Wednesday, February 01, 2006

The Ruckus over the Danish Cartoons

When I was younger, my dad used to say that freedom is conditional. You see, with freedom comes responsibilty. You are free to do whatever you please as long as your actions or words do not hurt or limit the freedom of another. Once harm is established, then you have to face the ramifications and may even have your freedom restricted or revoked.

So in the West, people are free and democratic, something we still long for. Yet what is freedom, really, and how do you define it? Muslim girls in France are banned from wearing hijab in schools, a move unanimously backed by the french goverment. People with Muslim, Arab or African names have difficulty finding employment. In the States, there is the Partiot's Act which allows government agencies to spy on people.

On the other hand, the West has freedom of speech. So much so, that often time slander and hateful comments are regarded as the individual's inherent right to free speech. (antisemitic comments and negative remarks about the holocaust are crimes punishable by law in many western countries. These negative remarks include publicly doubting the holocaust.. but of course prophet bashing is free speech and welcomed!)

So this brings me to the Danish cartoons that slander the Prophet (PBUH). The questions that beg to be asked, is a person's freedom limited or unlimited? Shouldn't a person be held responsible for the results of his/her right to practice free speech? In this instance, my dad's words come to my mind, you are only free to do as you wish as long as no one is harmed. In the case of the Danish cartoons, clearly the sensibilities of all Muslims were offended .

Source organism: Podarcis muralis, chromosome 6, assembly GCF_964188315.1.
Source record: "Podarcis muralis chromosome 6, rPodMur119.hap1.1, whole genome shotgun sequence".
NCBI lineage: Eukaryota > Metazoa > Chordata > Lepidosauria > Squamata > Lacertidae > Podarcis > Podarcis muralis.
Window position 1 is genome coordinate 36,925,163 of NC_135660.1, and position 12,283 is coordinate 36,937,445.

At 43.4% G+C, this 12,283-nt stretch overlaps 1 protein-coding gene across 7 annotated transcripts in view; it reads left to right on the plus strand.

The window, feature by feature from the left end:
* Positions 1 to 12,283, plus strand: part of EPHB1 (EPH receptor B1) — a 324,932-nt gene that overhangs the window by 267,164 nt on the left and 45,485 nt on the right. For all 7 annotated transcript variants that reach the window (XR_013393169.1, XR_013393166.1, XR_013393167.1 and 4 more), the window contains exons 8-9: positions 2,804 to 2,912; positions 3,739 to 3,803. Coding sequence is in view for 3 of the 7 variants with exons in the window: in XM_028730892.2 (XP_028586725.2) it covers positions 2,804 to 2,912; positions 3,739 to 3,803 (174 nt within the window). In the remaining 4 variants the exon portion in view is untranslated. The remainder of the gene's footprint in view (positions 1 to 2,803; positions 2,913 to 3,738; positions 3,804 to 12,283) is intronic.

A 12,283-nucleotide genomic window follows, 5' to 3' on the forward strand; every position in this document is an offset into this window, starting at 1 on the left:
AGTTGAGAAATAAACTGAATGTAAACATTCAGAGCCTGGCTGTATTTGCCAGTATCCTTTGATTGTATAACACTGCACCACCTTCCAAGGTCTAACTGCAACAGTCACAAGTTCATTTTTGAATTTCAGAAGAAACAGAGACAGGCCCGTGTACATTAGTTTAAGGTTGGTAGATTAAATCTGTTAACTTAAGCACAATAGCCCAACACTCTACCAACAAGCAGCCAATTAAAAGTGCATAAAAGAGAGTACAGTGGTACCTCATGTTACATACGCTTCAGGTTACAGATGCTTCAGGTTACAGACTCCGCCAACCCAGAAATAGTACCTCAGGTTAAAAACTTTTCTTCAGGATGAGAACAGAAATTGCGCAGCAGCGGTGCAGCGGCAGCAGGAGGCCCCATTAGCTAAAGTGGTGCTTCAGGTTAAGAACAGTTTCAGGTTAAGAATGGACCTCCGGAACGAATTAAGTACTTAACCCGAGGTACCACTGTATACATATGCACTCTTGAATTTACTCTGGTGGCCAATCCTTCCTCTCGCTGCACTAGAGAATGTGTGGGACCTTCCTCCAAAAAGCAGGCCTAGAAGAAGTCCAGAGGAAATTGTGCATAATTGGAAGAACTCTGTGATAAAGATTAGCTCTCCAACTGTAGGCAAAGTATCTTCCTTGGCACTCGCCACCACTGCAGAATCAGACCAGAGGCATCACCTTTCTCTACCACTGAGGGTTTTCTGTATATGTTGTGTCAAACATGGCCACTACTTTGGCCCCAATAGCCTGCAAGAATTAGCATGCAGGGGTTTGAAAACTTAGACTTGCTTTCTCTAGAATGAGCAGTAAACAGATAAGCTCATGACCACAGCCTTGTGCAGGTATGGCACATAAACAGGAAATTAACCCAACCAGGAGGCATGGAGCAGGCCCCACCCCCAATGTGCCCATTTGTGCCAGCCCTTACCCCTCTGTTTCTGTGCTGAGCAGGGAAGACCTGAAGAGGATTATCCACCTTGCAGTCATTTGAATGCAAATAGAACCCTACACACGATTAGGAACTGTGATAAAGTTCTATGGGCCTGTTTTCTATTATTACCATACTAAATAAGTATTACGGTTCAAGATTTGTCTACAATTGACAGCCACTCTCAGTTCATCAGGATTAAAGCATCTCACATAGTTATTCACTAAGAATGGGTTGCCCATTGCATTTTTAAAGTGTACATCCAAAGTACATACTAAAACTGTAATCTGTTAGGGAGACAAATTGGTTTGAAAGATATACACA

So what do we do now? Do we murder him like Theo Van Gogh, the Danish filmaker was? Do we act violently and reinforce the negative image Islam seems to have? Do we act rashly with threats, hateful words and boycotts that would do Muslims more harm than good and create a backlash?

Or do we rise to the occasion? Why not sue the cartoonist for defamation and slander? Why not take the high road and settle this one and for all in courts? Why not establish a clear precedant in their courts and in their lands that makes it clear that slander of religion (whatever it maybe) is not freedom of speech and should not be tolerated? Why not be patient, resourceful and resilent until we have it established that with freedom of speech comes responsibility?

Wasn't the Prophet (PBUH) mocked and ridiculed by his opponents? For that matter, weren't most prophets (PBUT). But the Prophet never waged a war for that reason or incited violence and doled out threats. Why not mimick his actions as we struggle to right the wrong done against him?

Maybe because it is easier to make a ruckus and fuss, instead of being the bigger and better persons, instigating real and lasting change for the better.

5 comments:

SillyBahrainiGirl said...

Well said.. this is exactly the same argument I have been having with people since the cartoons surfaced !

Yes, the Prophet was egged but he didn't send negative vibes and death threats left, right and centre!

Gardens of Sand said...